The inspector interviews Gravely Headstone, the footman. He found the body when he entered to serve poisoned coffee but didn’t see Lord Cretinby’s death as he was wiping a blood-stained knife. However, Headstone assures Secombe that no one else came in as he “never left the table except to dissolve the pistol in an acid bath”.
Eccles is brought in to take pictures of the body, and between them they seal the library – with Eccles on the inside. Upon reopening it, Secombe discovers that the library and its occupants have vanished entirely.
Ray Ellington’s music drives us to France where Major Bloodnok is checking in to the Hotel Fred.
Hotel secretary (Secombe, French): Voici le chambre. Bloodnok: Right, well here's a franc for your trouble Hotel secretary: It was no trouble. Bloodnok: Oh, well in that case I'll have it back.
Upon opening the bathroom door, he discovers the library, Eccles, and the body of Lord Cretinby, baffling them both – “What’s Paris doing in Brodley-on-Cleat?”.
Learning of this, Secombe sets off for the French capital, while the hotel manager discovers he has acquired a new room and two non-paying guests, one living and one dead.
Eccles: I’m the live one, folks.
Thank you. Now, folks, we have the first recorded appearance of Wallace Greenslade’s superb French accent.
Hotel manager (Greenslade, French): Now Monsieur, ze bill. If you do not pay it, we will throw you out. Bloodnok: One more threat like that and I'll leave! Hotel manager: Monsieur must pay for the extra room. Bloodnok: But I didn't bring it here. Hotel manager: Maybe not, but your friend is lying down in it. Bloodnok: Yes, he's dead. Hotel manager: Oh pardon, then we'll make a reduction, we always make a reduction for dead person.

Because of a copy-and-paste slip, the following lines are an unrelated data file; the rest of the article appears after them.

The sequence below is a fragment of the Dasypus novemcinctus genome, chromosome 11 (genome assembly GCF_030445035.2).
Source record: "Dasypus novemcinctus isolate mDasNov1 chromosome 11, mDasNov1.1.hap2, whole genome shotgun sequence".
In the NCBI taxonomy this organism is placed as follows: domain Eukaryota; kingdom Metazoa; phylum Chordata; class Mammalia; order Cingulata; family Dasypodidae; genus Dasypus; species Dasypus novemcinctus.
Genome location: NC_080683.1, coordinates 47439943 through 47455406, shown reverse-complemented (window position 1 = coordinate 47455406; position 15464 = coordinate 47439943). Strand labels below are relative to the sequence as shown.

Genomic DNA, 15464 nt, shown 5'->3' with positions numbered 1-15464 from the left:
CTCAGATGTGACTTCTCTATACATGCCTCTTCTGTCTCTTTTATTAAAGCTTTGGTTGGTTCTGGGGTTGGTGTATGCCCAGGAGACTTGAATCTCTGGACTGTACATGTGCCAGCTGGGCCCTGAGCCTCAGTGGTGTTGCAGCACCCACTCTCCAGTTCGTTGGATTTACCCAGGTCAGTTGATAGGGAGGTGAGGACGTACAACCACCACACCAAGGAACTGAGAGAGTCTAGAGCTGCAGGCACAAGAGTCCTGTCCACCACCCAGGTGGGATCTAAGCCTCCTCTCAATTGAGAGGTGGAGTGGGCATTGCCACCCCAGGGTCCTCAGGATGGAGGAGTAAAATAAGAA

Despite this, Bloodnok is still landed with a 5,000-franc bill for the room staying at the hotel. Fortunately, Inspector Secombe arrives with his assistant, Bluebottle. With Eccles, they reconstruct the crime.
Eccles: Ahahahaha ha! So Lord Cretinby, your time has come, take that! [FX: Three gunshots] Eccles: Oooh. Bluebottle: You swine, aaiieee! You rotten swine, you have shotted me, aaiieee! I’m shot and I’m deaded! Farewell I say, oohh. Slumps to floor in death agony, strikes Alan Ladd pose as depicted in motion picture Shane. Does quick twitch, oww, dies, exits left, thank you.
Secombe attempts to arrest Eccles for the murder of Bluebottle, but the gun is now out of control and the chaos can only be stopped by the closing theme tune.
An updated version, titled ‘The Vanishing Room’, was part of the Vintage Goons series and was broadcast on 13 October 1958, as per page 34 of that week’s Radio Times. It’s this version - hear it in the YouTube video above - I am familiar with, which is probably why Secombe’s Yorkshire accent grates with me as I’m used to the classic Neddie Seagoon voice in the central role.
The original recording did not emerge until it was included in The Goon Show Compendium 14, released in November 2018.
Title: The Case of the Vanishing Room
Series 4, Episode 21
Written by: Spike Milligan
Producer: Peter Eton
Available on The Goon Show Compendium 14.
Vintage Goons version
Title: The Vanishing Room
Producer: Roy Speer